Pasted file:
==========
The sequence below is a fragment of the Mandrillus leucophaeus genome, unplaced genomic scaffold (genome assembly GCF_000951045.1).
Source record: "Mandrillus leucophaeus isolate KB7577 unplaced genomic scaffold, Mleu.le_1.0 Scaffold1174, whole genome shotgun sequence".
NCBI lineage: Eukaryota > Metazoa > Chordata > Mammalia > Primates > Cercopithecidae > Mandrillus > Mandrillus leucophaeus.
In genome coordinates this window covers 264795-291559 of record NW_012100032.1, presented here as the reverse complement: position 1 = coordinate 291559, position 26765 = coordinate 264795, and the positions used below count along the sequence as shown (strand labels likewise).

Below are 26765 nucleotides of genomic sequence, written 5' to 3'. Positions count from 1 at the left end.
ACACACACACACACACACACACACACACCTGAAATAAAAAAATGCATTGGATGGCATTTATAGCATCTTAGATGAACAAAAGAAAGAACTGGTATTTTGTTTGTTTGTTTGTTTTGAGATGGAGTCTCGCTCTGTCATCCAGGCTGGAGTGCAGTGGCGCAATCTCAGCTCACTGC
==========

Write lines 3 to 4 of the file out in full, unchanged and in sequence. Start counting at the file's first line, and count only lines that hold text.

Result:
NCBI lineage: Eukaryota > Metazoa > Chordata > Mammalia > Primates > Cercopithecidae > Mandrillus > Mandrillus leucophaeus.
In genome coordinates this window covers 264795-291559 of record NW_012100032.1, presented here as the reverse complement: position 1 = coordinate 291559, position 26765 = coordinate 264795, and the positions used below count along the sequence as shown (strand labels likewise).